The Dancer

Ezra Weiss, piano; Michael Philip Mossman, trumpet and fluegelhorn; Antonio Hart-alto sax and flute; Kelly Roberge-tenor sax, clarinet and bass clarinet; Leon Lee Dorsey, bass; Billy Hart or Jason Brown, drums.


Pianist Ezra Weiss’s new album of all originals for jazz sextet shares much in common with classic early 1960s Blue Note albums featuring similar instrumental line-ups, which is unusual for reasons other than the fact that for Weiss, born in 1979, the ’60s are not even a hazy memory. Still, like those classic albums—I’m thinking of Eric Dolphy’s Out to Lunch or Wayne Shorter’s The All Seeing Eye—there’s an amazing group energy that comes from a real sense of the music being shared. The big difference here is that most such records were led by horn players rather than from the keyboard. For a pianist, Weiss is remarkably understated, allowing his sidemen to shine and share center stage with him. But that’s not to say he’s got nothing to say pianistically—listen to the sensitive way he comps under bassist Leon Lee Dorsey in “The Dancer”—rather, he is aware that the whole is greater than the sum of its parts which is the essence of good classical chamber music playing and great small group jazz playing as well. It’s ultimately also the essence of being a good composer too. It’s noteworthy that Weiss, who studied composition with Wendell Logan at Oberlin, identifies himself as a composer first; he is!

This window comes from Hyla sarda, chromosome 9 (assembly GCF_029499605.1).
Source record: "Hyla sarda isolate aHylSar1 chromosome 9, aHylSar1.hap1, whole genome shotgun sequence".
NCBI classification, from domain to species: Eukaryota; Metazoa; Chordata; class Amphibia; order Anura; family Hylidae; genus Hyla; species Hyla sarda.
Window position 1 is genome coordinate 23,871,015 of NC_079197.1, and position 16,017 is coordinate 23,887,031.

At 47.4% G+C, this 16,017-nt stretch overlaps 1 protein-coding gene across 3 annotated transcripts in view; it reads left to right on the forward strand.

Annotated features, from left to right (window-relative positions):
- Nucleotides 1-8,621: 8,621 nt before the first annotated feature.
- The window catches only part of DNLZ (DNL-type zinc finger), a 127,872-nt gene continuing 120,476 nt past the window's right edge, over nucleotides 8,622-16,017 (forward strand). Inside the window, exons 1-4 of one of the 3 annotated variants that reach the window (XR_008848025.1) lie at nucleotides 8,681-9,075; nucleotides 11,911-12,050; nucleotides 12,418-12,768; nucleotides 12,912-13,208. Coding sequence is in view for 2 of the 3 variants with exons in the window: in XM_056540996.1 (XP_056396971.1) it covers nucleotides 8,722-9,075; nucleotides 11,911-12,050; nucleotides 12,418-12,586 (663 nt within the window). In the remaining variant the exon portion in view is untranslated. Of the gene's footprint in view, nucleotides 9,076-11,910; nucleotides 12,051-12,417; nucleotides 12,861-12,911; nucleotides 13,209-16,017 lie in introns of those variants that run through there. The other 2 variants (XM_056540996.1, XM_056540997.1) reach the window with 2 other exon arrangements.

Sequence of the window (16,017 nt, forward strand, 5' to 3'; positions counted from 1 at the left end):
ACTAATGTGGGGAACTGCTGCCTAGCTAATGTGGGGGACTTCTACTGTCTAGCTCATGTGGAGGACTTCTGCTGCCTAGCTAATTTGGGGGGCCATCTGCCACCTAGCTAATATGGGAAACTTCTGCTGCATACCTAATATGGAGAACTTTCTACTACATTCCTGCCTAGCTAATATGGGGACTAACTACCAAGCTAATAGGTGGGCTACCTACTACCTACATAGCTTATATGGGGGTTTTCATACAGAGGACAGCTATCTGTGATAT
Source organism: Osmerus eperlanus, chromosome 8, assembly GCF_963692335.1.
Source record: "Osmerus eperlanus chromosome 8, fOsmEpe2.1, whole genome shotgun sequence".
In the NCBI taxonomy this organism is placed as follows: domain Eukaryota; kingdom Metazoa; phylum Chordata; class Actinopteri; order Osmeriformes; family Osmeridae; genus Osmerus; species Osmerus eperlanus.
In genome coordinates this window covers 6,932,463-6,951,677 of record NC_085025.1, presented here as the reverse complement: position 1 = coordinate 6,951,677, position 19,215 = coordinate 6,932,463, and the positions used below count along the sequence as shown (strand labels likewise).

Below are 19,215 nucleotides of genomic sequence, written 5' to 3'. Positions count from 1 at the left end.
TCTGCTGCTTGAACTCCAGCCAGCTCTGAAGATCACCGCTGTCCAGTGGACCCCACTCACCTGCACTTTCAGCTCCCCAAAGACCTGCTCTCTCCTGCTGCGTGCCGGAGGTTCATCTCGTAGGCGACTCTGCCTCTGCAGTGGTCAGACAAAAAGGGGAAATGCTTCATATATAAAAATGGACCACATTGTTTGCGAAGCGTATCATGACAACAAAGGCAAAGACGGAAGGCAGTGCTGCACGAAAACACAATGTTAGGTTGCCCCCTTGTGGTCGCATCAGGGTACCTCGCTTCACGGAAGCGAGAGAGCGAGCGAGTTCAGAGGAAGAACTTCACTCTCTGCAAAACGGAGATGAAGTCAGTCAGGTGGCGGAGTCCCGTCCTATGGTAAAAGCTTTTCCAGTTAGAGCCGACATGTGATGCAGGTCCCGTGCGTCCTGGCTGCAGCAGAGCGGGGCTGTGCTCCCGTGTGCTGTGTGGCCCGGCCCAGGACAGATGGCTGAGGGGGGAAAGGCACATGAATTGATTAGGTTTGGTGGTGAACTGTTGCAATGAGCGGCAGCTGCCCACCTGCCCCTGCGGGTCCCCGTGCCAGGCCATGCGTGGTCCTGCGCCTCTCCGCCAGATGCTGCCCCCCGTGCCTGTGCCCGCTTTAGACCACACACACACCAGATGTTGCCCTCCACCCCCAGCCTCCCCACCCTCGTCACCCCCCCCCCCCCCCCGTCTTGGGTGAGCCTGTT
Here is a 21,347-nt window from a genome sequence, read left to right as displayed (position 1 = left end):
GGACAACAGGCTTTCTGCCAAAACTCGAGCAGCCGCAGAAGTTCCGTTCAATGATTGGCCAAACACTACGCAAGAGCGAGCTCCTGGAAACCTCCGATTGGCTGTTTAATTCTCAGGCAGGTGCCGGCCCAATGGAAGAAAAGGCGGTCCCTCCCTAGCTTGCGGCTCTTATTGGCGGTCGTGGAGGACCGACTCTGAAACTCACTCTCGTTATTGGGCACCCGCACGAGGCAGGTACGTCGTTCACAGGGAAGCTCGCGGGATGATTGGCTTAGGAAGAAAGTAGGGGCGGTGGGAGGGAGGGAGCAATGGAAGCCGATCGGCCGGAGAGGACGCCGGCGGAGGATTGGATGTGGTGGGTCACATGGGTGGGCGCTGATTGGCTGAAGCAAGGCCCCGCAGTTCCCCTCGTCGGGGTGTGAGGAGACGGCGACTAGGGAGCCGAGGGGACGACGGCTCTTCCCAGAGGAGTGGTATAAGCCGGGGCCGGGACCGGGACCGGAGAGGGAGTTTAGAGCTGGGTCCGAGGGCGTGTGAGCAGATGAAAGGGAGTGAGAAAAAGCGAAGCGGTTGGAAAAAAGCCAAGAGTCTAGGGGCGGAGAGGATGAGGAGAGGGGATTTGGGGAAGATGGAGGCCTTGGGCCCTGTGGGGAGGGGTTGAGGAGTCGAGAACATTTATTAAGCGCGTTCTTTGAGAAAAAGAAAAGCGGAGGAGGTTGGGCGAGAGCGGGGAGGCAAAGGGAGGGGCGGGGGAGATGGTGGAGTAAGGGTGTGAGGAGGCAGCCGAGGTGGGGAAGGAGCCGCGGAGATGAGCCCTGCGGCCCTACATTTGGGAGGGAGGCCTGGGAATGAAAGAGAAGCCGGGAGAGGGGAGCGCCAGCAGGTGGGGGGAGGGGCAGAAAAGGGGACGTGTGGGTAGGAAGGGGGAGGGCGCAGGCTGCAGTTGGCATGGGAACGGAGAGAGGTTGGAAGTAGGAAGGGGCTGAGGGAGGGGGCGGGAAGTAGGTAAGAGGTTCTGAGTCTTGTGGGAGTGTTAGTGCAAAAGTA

—FJO

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